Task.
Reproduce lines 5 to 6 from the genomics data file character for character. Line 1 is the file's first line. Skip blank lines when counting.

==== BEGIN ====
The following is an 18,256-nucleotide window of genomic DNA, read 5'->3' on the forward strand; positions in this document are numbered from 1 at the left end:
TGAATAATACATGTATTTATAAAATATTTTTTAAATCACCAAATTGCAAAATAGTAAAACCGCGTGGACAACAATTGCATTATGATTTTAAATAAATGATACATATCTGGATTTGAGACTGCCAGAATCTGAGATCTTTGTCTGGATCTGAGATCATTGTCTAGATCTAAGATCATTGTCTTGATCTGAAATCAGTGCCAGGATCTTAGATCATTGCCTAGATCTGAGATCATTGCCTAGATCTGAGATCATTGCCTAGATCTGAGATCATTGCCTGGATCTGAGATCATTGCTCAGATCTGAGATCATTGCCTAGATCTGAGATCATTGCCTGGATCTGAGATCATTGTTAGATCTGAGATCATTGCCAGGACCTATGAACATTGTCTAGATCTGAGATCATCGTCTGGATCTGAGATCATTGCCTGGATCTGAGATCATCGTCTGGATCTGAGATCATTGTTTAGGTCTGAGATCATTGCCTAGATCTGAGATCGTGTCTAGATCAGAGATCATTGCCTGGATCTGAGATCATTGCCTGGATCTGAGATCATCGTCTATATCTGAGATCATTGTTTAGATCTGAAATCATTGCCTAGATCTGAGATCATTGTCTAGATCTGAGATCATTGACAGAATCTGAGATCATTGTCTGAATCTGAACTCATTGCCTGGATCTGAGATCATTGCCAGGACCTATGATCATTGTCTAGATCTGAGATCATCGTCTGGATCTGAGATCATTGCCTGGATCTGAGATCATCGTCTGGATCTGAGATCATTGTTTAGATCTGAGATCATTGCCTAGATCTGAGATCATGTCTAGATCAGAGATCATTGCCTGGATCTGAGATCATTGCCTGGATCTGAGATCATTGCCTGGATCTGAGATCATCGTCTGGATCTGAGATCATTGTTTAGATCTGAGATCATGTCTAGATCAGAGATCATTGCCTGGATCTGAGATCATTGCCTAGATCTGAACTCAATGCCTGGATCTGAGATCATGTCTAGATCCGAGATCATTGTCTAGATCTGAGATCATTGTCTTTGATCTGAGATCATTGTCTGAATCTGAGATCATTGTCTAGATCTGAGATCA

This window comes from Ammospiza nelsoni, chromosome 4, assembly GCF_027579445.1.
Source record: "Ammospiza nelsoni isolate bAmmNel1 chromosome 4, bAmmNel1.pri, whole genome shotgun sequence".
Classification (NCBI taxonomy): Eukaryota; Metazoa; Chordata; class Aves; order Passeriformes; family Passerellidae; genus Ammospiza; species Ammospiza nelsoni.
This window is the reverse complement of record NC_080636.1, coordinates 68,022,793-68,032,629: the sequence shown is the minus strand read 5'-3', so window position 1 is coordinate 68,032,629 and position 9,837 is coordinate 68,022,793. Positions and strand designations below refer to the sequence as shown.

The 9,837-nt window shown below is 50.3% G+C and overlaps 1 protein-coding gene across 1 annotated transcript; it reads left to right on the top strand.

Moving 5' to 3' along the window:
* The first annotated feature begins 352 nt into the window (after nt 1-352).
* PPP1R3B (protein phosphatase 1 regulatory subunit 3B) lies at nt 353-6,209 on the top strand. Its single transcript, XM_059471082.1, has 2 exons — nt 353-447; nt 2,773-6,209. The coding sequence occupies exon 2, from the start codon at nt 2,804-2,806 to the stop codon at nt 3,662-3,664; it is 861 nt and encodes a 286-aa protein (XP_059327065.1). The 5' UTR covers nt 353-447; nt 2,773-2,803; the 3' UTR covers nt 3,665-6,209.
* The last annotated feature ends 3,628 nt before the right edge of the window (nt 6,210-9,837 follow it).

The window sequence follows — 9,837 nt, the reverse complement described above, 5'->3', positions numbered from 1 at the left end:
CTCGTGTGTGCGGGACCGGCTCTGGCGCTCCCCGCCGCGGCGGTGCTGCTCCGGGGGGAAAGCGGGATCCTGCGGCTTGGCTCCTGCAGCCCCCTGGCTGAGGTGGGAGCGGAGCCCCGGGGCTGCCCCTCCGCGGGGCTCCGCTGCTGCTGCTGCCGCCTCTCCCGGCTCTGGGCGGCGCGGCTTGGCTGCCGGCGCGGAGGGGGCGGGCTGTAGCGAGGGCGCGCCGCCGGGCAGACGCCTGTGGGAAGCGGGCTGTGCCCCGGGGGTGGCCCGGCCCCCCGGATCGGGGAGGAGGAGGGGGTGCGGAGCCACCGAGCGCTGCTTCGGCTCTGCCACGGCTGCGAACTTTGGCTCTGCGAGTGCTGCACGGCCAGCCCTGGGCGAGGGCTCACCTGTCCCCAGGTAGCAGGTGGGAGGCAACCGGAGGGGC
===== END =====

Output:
Classification (NCBI taxonomy): Eukaryota; Metazoa; Chordata; class Aves; order Passeriformes; family Passerellidae; genus Ammospiza; species Ammospiza nelsoni.
This window is the reverse complement of record NC_080636.1, coordinates 68,022,793-68,032,629: the sequence shown is the minus strand read 5'-3', so window position 1 is coordinate 68,032,629 and position 9,837 is coordinate 68,022,793. Positions and strand designations below refer to the sequence as shown.